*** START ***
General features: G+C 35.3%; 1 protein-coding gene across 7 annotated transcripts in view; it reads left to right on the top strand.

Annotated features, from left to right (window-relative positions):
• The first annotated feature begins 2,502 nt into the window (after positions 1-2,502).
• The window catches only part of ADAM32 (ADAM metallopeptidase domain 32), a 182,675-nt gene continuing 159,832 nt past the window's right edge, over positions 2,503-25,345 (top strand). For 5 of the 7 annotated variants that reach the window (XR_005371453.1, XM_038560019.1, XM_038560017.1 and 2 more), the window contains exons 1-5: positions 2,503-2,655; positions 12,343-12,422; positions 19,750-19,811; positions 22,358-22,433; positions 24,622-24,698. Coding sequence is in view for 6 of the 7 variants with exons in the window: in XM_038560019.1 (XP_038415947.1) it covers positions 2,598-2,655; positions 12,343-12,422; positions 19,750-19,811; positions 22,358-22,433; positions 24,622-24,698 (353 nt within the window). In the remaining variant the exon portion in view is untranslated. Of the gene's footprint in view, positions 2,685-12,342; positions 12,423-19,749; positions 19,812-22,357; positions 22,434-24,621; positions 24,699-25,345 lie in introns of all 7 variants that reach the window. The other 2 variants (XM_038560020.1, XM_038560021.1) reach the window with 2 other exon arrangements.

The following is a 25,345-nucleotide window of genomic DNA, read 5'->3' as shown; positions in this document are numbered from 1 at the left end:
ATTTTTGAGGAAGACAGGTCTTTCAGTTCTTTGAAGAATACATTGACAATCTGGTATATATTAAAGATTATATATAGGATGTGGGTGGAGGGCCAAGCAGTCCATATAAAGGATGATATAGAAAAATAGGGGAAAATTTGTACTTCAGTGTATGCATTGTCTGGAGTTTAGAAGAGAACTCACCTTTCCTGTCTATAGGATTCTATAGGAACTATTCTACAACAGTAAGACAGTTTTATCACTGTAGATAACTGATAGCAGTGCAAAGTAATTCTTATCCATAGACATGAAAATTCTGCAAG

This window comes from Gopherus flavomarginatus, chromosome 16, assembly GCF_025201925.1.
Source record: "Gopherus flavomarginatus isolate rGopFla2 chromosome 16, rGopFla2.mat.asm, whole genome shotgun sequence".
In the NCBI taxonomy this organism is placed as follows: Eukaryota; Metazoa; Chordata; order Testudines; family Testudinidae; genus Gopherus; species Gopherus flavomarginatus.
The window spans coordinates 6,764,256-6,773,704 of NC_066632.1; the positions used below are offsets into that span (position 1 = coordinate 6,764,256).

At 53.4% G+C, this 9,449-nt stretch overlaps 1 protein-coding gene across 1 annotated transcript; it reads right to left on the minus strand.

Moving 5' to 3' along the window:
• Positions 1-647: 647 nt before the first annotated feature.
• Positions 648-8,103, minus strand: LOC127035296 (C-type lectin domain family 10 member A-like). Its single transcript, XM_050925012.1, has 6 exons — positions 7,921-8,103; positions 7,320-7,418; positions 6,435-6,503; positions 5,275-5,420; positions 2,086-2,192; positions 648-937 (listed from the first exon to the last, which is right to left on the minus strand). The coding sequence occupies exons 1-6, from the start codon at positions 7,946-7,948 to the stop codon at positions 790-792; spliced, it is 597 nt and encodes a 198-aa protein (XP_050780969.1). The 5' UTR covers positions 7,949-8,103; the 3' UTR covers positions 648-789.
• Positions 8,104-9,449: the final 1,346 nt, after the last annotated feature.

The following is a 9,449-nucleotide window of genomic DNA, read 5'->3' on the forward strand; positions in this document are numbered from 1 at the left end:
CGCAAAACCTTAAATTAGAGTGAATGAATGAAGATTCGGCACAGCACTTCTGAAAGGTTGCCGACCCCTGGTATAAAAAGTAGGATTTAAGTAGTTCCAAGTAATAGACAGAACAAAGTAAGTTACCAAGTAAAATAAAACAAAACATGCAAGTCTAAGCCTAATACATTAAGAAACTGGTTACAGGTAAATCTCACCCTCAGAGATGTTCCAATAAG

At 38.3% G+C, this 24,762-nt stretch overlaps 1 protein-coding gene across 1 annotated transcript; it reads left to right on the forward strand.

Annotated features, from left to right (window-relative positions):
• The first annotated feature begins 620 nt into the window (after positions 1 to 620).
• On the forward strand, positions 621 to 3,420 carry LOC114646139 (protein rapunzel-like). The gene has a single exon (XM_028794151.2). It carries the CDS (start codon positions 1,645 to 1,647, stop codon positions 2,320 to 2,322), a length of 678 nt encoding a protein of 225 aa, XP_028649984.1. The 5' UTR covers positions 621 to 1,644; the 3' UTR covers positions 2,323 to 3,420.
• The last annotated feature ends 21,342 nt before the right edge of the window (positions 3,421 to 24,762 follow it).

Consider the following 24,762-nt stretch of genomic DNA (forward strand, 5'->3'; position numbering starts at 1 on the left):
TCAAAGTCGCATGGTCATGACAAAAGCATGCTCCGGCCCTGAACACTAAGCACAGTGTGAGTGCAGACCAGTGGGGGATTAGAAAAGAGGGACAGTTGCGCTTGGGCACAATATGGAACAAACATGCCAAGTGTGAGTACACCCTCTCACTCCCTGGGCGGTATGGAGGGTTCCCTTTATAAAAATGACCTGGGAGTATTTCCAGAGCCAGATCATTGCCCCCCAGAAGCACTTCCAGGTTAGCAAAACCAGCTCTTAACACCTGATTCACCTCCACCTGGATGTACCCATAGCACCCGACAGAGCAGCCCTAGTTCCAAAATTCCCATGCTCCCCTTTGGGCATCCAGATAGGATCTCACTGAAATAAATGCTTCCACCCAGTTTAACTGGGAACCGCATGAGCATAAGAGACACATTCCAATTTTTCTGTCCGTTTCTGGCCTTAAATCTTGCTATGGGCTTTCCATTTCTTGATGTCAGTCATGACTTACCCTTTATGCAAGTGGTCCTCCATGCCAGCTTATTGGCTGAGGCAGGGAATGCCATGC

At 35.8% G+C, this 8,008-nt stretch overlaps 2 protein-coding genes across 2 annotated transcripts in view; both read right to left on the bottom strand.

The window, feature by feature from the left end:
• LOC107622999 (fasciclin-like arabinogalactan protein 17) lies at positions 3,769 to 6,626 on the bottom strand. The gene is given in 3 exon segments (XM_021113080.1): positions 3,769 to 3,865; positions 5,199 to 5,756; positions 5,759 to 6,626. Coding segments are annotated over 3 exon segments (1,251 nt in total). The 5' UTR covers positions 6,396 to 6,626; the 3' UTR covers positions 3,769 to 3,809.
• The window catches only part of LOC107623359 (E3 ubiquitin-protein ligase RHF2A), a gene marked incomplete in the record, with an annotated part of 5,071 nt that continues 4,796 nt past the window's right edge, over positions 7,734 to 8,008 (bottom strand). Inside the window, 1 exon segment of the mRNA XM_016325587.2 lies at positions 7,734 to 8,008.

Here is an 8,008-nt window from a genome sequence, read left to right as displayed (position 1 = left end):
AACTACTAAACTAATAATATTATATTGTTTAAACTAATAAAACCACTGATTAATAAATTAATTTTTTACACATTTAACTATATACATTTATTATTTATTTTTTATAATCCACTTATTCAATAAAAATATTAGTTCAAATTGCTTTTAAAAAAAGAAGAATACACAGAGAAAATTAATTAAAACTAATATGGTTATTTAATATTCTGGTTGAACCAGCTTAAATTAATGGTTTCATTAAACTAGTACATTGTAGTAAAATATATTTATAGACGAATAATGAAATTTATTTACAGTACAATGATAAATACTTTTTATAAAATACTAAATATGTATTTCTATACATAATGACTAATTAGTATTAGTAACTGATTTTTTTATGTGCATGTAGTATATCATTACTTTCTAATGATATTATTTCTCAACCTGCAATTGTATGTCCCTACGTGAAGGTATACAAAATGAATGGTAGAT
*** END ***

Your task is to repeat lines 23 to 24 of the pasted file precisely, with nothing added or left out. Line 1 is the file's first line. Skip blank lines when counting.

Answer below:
Consider the following 24,762-nt stretch of genomic DNA (forward strand, 5'->3'; position numbering starts at 1 on the left):
TCAAAGTCGCATGGTCATGACAAAAGCATGCTCCGGCCCTGAACACTAAGCACAGTGTGAGTGCAGACCAGTGGGGGATTAGAAAAGAGGGACAGTTGCGCTTGGGCACAATATGGAACAAACATGCCAAGTGTGAGTACACCCTCTCACTCCCTGGGCGGTATGGAGGGTTCCCTTTATAAAAATGACCTGGGAGTATTTCCAGAGCCAGATCATTGCCCCCCAGAAGCACTTCCAGGTTAGCAAAACCAGCTCTTAACACCTGATTCACCTCCACCTGGATGTACCCATAGCACCCGACAGAGCAGCCCTAGTTCCAAAATTCCCATGCTCCCCTTTGGGCATCCAGATAGGATCTCACTGAAATAAATGCTTCCACCCAGTTTAACTGGGAACCGCATGAGCATAAGAGACACATTCCAATTTTTCTGTCCGTTTCTGGCCTTAAATCTTGCTATGGGCTTTCCATTTCTTGATGTCAGTCATGACTTACCCTTTATGCAAGTGGTCCTCCATGCCAGCTTATTGGCTGAGGCAGGGAATGCCATGC